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My sensors will have a coating from thorlabs that has less than 1% variance in the visible spectrum.
I havn't tested it yet, but that is their claim.
What Coating from Thorlabs (part number or link).
I couldn't find any on their site and the Thorlab Support Team
I asked last year had no knowledge of any OEM Thermopile
coatings available... :thinking:

Jerry

You can contact us at any time on our Website: J.BAUER Electronics
 
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piferal

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What Coating from Thorlabs (part number or link).
I couldn't find any on their site and the Thorlab Support Team
I asked last year had no knowledge of any OEM Thermopile
coatings available... :thinking:

Jerry
I do not know if this helps you.
 

lasersbee

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Thanks for the link. I had seen that but that can not be used as
a coating that has less than 1% variance in the visible
spectrum
for a thermopile sensor.

That is a Silver based electrically conductive Epoxy for places
that regular soldering is not possible.

My sensors will have a coating from thorlabs that has less than 1% variance in the visible spectrum.
I havn't tested it yet, but that is their claim.
Still waiting for a response from justinjja...
I even sent him a PM... still waiting for a response there
as well...:whistle:

I had contacted Thorlabs again this week and it seems
they DO NOT sell any coating as an OEM item.
They won't even apply coatings in their coating facility
on customer supplied materials or parts..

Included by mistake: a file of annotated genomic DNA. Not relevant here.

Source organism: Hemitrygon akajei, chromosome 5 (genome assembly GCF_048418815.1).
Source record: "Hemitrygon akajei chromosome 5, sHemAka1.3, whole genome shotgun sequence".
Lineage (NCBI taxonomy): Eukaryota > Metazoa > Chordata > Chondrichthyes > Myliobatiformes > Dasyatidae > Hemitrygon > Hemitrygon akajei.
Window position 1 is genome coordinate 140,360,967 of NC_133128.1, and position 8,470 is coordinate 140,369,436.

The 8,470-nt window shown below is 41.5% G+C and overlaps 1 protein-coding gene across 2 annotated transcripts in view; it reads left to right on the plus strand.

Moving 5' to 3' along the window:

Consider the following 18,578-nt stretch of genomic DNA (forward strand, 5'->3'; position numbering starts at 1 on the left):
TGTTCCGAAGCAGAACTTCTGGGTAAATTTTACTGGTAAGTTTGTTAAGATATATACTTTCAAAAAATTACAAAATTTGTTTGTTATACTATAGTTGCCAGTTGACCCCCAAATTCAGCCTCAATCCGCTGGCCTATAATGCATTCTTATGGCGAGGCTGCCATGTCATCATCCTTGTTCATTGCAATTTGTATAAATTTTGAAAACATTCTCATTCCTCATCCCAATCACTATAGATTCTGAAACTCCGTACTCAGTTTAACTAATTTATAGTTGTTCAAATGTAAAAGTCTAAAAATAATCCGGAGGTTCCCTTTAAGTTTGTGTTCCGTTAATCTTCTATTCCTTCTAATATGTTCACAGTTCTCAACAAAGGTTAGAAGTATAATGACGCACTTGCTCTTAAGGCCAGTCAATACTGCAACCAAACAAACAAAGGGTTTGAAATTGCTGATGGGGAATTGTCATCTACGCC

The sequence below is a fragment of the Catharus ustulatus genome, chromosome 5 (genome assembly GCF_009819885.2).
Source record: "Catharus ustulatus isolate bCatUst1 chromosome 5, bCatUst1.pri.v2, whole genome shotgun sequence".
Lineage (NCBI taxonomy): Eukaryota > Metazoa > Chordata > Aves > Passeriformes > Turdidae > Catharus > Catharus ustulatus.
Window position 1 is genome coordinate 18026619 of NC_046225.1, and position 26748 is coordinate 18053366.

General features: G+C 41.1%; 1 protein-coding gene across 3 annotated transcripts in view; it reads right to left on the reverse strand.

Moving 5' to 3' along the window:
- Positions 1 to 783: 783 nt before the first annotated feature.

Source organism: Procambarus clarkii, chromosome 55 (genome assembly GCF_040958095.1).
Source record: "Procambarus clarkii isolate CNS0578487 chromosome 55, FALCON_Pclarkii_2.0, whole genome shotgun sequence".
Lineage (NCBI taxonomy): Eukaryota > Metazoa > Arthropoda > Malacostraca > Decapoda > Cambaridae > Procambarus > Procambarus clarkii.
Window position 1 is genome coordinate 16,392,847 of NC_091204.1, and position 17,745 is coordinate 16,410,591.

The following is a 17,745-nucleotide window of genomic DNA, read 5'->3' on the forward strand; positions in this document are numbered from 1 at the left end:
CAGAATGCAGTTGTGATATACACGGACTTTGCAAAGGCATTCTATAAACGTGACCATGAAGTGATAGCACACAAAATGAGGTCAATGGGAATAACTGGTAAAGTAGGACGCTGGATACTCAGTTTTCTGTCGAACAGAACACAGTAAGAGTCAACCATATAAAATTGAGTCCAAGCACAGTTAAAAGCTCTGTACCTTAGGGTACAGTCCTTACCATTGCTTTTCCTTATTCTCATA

I'm still curious what and from where justinjja got his 1%
variance coating...:thinking:


Jerry

You can contact us at any time on our Website: J.BAUER Electronics
 
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piferal

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No problem,

Specifically I'm talking about this product AQE32 coating, not the conductive epoxy, you agrees right?

Edit: Or I misunderstood and this product is used together with the epoxy? :thinking:
 
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lasersbee

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The AQE32 is explained in the Catalog Page: .PDF link at the right
of that page.

It is an electrical resistive coating that is water based. I says nothing
about it's thermal properties or it visible band width characteristics.

I would not use that product either as a Thermopile Sensor coating...


Jerry

You can contact us at any time on our Website: J.BAUER Electronics
 
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piferal

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Yes I saw it, thanks.

In no way I tell you to use with your sensors or others.

It was just to be sure that we speak the same product, and not the epoxy, that's all.
 
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lasersbee

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I hadn't seen the Resistive coating until you linked
to it. Thanks..

I would still like to hear from justinjja... maybe he
has a relative that works for Thorlabs...:whistle:


Jerry

You can contact us at any time on our Website: J.BAUER Electronics
 
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justinjja

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For now I'm going to keep my coating a secret. :shhh:

BTW I don't have any special connections to thor labs,
just doing some outside of the box thinking...
 
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lasersbee

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For now I'm going to keep my coating a secret. :shhh:

BTW I don't have any special connections to thor labs,
just doing some outside of the box thinking...
My sensors will have a coating from thorlabs that has less than 1% variance in the visible spectrum.
I havn't tested it yet, but that is their claim.
Now you have me confused...:undecided:

Is it a coating from ThorLabs as you indicated in Post #5 or
is it your own DIY concoction as you seem to indicate now...:thinking:


Jerry

You can contact us at any time on our Website: J.BAUER Electronics
 
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Trevor

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justinjja, you shouldn't feel at all compelled to tell anyone what you're using.

No one else has revealed what they use to paint TEC's. 'tis only fair. :)

Trevor